Vol 6|No 7|April|1997

Internet (and Information) Readiness

by Jamie McKenzie



Adding up the scores from the twelve questions, teachers with totals above 36 will generally welcome the addition of rich new information sources. Those with scores substantially below that number may not be philosophically inclined or pedagogically prepared to take advantage of the resources.

*Marty and Jacqueline Brooks. In Search of Understanding: the Case for Constructivist Classrooms. Alexandria: ASCD, 1993, pp. 103-117.


The dollars are flowing to create on-ramps for the Information Highway, but far too many schools and districts are plugging in without providing the staff development or the curriculum changes necessary to take full advantage of the rich new resources.
Previous issues of From Now On have warned of bandwagons and train wrecks resulting from a failure to consider and act upon clear educational purpose. Schools must stop to consider why they are eager for so much new information and what relevance it will have to the classrooms which exist today. For those American schools described by John Goodlad and others as providing students with information through lectures and textbooks, the vast new information resources may seem irrelevant and distracting.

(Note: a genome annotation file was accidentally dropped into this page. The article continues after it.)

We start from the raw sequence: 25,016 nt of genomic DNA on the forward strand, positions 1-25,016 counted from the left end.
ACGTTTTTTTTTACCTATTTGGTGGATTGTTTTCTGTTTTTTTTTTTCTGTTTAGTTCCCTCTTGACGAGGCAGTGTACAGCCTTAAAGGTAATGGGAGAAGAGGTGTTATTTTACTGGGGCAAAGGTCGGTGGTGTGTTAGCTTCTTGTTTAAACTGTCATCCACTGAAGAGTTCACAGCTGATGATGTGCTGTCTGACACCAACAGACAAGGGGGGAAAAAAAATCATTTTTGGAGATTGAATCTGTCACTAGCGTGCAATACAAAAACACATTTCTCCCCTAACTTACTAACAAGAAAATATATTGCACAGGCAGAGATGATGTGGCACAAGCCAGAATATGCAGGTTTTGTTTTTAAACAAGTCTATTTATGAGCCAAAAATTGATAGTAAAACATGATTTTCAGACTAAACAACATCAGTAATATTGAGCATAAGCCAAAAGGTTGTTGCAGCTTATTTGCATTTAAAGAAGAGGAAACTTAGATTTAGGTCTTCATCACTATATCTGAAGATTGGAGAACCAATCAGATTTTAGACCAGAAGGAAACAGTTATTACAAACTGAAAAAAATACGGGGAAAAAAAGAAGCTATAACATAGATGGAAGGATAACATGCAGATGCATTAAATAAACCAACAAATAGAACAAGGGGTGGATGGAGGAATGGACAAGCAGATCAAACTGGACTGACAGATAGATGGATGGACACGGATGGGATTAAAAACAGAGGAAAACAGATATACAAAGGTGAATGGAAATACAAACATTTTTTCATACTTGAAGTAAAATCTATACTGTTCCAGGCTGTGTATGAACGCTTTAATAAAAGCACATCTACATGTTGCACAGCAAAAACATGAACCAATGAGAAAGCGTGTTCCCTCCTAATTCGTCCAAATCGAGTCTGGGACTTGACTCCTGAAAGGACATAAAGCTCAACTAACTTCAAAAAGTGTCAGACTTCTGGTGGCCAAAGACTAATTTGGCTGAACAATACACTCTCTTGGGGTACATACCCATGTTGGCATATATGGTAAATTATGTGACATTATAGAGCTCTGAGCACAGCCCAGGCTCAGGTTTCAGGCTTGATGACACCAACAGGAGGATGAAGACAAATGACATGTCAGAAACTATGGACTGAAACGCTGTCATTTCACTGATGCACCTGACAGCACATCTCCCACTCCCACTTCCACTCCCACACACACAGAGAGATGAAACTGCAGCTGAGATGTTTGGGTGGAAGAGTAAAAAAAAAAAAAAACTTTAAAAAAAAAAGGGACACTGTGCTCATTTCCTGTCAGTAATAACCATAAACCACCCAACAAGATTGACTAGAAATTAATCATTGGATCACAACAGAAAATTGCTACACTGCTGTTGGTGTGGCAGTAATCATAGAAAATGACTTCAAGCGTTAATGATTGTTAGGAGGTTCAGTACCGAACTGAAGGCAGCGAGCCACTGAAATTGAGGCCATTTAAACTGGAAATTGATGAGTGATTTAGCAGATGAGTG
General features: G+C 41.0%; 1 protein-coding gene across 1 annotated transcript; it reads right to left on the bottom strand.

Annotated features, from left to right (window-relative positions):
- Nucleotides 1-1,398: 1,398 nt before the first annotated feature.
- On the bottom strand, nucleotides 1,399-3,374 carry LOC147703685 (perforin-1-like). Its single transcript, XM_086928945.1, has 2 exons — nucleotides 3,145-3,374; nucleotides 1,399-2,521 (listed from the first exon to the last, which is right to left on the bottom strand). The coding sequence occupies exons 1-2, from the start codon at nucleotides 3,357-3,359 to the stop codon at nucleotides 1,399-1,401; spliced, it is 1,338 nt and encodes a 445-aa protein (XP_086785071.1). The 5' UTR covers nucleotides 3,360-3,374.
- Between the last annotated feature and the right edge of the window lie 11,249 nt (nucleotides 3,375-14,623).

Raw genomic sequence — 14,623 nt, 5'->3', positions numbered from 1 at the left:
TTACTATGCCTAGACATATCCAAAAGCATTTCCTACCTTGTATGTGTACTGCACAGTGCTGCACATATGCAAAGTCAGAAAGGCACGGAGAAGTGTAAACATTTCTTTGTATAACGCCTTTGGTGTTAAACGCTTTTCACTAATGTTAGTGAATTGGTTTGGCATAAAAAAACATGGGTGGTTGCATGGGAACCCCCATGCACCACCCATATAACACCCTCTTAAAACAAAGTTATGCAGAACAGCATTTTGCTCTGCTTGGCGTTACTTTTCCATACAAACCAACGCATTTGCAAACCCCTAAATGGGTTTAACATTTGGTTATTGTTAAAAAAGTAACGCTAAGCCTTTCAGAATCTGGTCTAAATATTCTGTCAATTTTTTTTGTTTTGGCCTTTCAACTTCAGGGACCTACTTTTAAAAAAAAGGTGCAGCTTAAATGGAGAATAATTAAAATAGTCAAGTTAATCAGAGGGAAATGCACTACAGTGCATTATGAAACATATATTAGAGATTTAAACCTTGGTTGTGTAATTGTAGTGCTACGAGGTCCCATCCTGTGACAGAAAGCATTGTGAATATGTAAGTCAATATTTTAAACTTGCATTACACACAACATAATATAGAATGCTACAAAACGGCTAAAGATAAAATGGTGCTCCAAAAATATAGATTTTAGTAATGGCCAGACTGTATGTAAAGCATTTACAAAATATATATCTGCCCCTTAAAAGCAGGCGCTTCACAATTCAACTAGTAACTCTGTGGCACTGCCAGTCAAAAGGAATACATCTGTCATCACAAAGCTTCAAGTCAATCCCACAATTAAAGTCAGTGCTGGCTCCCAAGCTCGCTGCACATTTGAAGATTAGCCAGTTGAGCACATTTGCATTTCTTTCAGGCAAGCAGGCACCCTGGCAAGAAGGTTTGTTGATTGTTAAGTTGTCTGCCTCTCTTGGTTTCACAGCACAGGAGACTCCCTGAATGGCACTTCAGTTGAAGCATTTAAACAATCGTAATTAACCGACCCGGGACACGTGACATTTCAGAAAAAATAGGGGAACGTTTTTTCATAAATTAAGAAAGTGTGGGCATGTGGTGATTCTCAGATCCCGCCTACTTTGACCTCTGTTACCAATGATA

Once the computers are installed, networked and brimming over with great information, much of it in primary source formats, many school people may question the value of the investment.
For those who believe that schools are established to equip students to make up their own minds, the new resources are a blessing and a wonder, especially if schools are smart enough to supplement the "free Internet" with pay-for-service information. Students sit down to desktops which allow them to explore deeply and widely. As more and more of civilization's treasures are digitized, the potential benefits of the networks are enormous.
The main point of this article is the critical importance of student-centered learning and staff development if we are to deliver Information Power.


Credits: The background is from Jay Boersma.
Other drawings and graphics are by Jamie McKenzie.

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